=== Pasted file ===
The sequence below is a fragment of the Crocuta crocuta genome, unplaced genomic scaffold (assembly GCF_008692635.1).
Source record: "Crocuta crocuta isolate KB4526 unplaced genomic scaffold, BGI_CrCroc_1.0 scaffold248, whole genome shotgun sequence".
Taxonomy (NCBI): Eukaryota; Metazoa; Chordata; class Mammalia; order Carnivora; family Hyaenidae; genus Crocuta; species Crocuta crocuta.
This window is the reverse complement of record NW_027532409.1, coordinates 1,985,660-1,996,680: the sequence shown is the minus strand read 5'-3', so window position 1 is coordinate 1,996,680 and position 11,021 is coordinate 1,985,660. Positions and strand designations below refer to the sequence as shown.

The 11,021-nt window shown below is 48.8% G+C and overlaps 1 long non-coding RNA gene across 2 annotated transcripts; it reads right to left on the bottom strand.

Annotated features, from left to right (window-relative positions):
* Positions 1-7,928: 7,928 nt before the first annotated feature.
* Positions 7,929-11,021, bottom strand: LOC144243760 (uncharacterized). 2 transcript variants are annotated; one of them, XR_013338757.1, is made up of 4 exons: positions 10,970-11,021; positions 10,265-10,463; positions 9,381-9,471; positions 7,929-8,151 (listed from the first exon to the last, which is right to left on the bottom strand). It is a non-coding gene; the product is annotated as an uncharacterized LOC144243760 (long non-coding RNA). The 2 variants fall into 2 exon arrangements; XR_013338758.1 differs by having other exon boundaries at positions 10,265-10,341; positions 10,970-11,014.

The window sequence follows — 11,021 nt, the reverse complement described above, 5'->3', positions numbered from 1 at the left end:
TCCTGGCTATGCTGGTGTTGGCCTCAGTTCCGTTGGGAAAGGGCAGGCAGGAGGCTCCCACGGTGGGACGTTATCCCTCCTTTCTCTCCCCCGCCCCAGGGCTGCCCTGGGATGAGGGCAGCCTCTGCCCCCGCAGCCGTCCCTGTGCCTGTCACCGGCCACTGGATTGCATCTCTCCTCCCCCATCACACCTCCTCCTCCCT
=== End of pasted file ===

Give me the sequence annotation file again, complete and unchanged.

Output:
The sequence below is a fragment of the Crocuta crocuta genome, unplaced genomic scaffold (assembly GCF_008692635.1).
Source record: "Crocuta crocuta isolate KB4526 unplaced genomic scaffold, BGI_CrCroc_1.0 scaffold248, whole genome shotgun sequence".
Taxonomy (NCBI): Eukaryota; Metazoa; Chordata; class Mammalia; order Carnivora; family Hyaenidae; genus Crocuta; species Crocuta crocuta.
This window is the reverse complement of record NW_027532409.1, coordinates 1,985,660-1,996,680: the sequence shown is the minus strand read 5'-3', so window position 1 is coordinate 1,996,680 and position 11,021 is coordinate 1,985,660. Positions and strand designations below refer to the sequence as shown.

The 11,021-nt window shown below is 48.8% G+C and overlaps 1 long non-coding RNA gene across 2 annotated transcripts; it reads right to left on the bottom strand.

Annotated features, from left to right (window-relative positions):
* Positions 1-7,928: 7,928 nt before the first annotated feature.
* Positions 7,929-11,021, bottom strand: LOC144243760 (uncharacterized). 2 transcript variants are annotated; one of them, XR_013338757.1, is made up of 4 exons: positions 10,970-11,021; positions 10,265-10,463; positions 9,381-9,471; positions 7,929-8,151 (listed from the first exon to the last, which is right to left on the bottom strand). It is a non-coding gene; the product is annotated as an uncharacterized LOC144243760 (long non-coding RNA). The 2 variants fall into 2 exon arrangements; XR_013338758.1 differs by having other exon boundaries at positions 10,265-10,341; positions 10,970-11,014.

The window sequence follows — 11,021 nt, the reverse complement described above, 5'->3', positions numbered from 1 at the left end:
TCCTGGCTATGCTGGTGTTGGCCTCAGTTCCGTTGGGAAAGGGCAGGCAGGAGGCTCCCACGGTGGGACGTTATCCCTCCTTTCTCTCCCCCGCCCCAGGGCTGCCCTGGGATGAGGGCAGCCTCTGCCCCCGCAGCCGTCCCTGTGCCTGTCACCGGCCACTGGATTGCATCTCTCCTCCCCCATCACACCTCCTCCTCCCT